According to the current paradigm, the main cause of AD is the accumulation of neurotoxic
amyloid beta (Aβ) peptide aggregates resulting from the cleavage of the amyloid precursor protein into
peptides of different length, with the 42 amino acid long Aβ42 being the most toxic form. Aβ can aggregate
and form plaques in the brain. It further promotes the hyperphosphorylation of the tau protein
which forms characteristic neurofibrillary tangles and thereby loses its important role in axonal transport
and contributes to neurodegeneration. Therefore, treatments have targeted Aβ, but clinical trials of immunotherapies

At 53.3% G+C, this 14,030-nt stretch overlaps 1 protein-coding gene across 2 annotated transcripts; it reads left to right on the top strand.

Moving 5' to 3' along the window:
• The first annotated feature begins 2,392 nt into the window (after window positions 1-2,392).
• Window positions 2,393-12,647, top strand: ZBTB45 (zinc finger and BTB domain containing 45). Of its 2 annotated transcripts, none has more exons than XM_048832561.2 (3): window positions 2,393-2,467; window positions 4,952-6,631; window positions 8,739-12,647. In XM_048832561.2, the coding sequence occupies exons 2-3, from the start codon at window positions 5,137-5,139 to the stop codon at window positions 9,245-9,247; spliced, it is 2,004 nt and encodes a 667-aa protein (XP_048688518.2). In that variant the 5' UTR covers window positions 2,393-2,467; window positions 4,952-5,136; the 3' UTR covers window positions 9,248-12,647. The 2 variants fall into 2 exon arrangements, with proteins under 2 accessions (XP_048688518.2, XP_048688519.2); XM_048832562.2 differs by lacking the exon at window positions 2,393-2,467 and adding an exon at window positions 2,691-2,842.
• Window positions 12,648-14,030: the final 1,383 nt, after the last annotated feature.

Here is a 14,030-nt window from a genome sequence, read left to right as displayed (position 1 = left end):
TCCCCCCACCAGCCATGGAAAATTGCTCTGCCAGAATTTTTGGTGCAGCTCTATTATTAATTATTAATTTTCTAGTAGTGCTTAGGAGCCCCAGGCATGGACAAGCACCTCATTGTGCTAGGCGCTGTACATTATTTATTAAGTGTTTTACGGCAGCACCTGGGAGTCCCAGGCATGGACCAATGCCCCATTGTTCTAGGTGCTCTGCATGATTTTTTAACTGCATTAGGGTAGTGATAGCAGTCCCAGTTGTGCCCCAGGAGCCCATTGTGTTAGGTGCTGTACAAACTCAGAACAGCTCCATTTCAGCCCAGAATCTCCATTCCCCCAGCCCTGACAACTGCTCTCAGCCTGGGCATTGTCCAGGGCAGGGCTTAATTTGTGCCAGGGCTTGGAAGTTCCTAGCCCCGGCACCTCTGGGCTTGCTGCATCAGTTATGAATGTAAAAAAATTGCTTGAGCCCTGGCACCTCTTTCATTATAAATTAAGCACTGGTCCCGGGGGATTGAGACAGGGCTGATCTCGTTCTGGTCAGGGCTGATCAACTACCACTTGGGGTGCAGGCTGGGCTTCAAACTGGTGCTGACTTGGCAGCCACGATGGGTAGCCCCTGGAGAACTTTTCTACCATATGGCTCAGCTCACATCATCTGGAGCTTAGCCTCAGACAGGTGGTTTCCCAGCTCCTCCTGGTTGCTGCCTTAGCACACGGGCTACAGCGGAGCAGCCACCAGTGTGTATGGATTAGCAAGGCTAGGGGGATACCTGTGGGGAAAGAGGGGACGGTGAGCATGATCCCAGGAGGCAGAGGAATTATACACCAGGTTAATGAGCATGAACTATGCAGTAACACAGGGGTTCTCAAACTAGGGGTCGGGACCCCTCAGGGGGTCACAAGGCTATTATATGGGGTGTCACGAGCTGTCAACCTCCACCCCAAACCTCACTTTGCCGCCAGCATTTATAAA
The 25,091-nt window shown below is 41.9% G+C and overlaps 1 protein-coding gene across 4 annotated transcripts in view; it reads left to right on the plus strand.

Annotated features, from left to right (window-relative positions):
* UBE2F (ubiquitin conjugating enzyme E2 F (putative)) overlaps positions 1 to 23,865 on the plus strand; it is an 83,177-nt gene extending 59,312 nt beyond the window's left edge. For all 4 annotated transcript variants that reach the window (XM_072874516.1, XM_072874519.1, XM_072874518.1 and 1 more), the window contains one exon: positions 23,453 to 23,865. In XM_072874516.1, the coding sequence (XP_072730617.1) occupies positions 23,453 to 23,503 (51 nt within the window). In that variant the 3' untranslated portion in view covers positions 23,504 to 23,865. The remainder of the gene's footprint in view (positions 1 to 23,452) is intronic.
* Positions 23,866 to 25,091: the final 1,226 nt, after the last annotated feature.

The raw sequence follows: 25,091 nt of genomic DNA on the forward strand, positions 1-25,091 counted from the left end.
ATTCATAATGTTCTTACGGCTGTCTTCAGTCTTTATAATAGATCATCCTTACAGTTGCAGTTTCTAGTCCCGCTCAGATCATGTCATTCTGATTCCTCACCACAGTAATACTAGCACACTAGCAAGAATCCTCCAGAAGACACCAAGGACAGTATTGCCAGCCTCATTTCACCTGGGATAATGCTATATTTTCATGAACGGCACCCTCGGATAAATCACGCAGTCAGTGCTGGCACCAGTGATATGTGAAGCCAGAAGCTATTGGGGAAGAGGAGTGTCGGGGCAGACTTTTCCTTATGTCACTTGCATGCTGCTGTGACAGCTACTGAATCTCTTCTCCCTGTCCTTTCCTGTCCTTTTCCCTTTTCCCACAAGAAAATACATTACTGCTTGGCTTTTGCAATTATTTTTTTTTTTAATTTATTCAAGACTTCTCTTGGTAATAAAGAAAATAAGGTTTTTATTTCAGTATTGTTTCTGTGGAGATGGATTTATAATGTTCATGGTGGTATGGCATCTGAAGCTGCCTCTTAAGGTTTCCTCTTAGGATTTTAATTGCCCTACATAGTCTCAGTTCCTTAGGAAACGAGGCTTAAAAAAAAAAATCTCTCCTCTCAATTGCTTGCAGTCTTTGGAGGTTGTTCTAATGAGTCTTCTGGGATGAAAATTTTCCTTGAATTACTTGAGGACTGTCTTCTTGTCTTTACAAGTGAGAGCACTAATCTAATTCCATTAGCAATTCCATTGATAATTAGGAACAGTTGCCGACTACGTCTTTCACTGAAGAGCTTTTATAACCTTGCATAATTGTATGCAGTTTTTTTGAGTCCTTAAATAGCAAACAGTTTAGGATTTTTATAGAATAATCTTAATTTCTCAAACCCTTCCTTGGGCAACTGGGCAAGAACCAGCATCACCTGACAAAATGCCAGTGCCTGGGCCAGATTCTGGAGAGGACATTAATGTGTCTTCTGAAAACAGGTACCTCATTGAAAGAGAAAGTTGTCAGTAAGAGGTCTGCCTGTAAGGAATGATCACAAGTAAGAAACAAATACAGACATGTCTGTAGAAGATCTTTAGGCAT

caused severe side effects and showed that Aβ clearance alone did not result in any cognitive improvement. This leads to
the question: what else promotes AD pathology? Here, we review data on systemic inflammation and the possible roles
that the immune system might play in AD. Microglia and astrocytes are activated and secrete inflammatory cytokines and
chemokines. Via a disturbed blood-brain barrier, peripheral immune cells are activated and recruited towards inflamed
brain lesions and amyloid plaques, but due to the chronic nature of the amyloid burden and their reduced function, these
cells are not able to control inflammation and the associated detrimental immune responses. In addition, age-related inflammation
and chronic infection with herpes viruses might contribute to the systemic inflammation and exacerbate attempts
to restore the balance of inflammation.
Keywords: Alzheimer Disease, CMV, HSV, immunity, Inflammation, leukocytes, T-cell differentiation.
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